The more we try to force medical providers to provide comprehensive free care for everyone, the closer we get to a system in which fewer and fewer patients have access to any care.

14 Responses to “Emergency Care – Where’s The Line?”

  1. Anonymous says:

    Mom Blogs – Blogs for Moms…

  2. paul says:

    yep. i work at the new receiving hospital for the ambulances that used to go to the 2 hospitals that closed in queens. it seems administration’s strategy for now is to “see how we do” with no changes in staffing or space. the incoming volume has already gone up noticeably.

  3. HyperAl says:

    Amen to that. The President in his speech last night promised healthcare reform by the end of this year. I hope he includes a lot of physicians in the group that will be commenting on this reform bill and not depend on lawyers and politician, mostly,as is always the case in Washington.

    Famous last word before the plane crush on the Hudson, “BRACE YOURSELF FOR IMPACT”. I just hope the result is similar.

  4. toni says:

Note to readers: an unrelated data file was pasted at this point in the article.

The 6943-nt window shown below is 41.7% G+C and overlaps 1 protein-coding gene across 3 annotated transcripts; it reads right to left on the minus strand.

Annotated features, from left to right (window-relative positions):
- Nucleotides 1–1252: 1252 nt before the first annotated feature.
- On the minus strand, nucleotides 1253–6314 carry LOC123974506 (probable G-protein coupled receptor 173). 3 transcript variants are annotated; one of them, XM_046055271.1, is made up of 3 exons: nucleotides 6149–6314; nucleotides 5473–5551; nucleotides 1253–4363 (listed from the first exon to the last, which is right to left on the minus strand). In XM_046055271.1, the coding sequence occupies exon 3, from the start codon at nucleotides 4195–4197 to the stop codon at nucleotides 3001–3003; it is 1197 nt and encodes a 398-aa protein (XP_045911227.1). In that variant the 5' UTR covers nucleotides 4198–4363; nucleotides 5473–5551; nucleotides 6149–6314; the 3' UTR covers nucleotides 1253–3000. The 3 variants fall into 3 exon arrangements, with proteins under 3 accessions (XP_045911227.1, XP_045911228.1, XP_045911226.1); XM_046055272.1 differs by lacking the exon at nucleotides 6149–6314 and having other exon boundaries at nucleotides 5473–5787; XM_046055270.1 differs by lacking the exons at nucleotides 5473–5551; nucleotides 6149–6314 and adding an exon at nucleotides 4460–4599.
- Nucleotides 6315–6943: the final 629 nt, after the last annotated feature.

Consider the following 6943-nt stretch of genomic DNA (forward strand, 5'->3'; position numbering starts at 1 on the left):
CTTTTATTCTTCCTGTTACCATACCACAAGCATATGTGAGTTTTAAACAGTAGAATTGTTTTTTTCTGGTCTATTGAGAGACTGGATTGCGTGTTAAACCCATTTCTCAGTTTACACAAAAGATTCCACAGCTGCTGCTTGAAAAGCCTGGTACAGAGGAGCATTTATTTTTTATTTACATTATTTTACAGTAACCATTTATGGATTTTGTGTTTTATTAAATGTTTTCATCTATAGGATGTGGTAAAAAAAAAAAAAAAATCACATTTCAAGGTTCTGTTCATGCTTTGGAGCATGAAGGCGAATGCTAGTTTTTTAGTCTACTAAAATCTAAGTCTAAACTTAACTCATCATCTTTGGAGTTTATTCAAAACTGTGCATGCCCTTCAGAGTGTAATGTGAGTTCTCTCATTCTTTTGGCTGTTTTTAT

It’s not just the “poor” that are without health care anymore. My neighbor just went from a million dollar business to a zero dollar business. His family has been living off the gifts of money from friends and family since Jan First. Not all people are so blessed to have people that will step up and fill the financial gap to allow them to retain their home. They have 5 children. Their home is worth about $560,000 but in this economy isn’t marketable. They have sold off all assets boat, cars, any misc items from prior successful business. The one thing they didn’t retain since Jan First is healthcare for their family of seven! Right now it’s not your typical poor and indigent it’s the average and above average citizen without healthcare. They were paying $800.00 a month for private healthcare for their family a fortune when you have no income coming in to your house. I wish there was more affordable healthcare but I think free healthcare is a myth. It’s not free someone is paying for it. Quite possibly the rest of us who are fortunate to retain a job are going to be paying for everyone else. I think Obama might be living in Eutopia with his grand idea’s of taking care of every american. President Obama’s famous speech,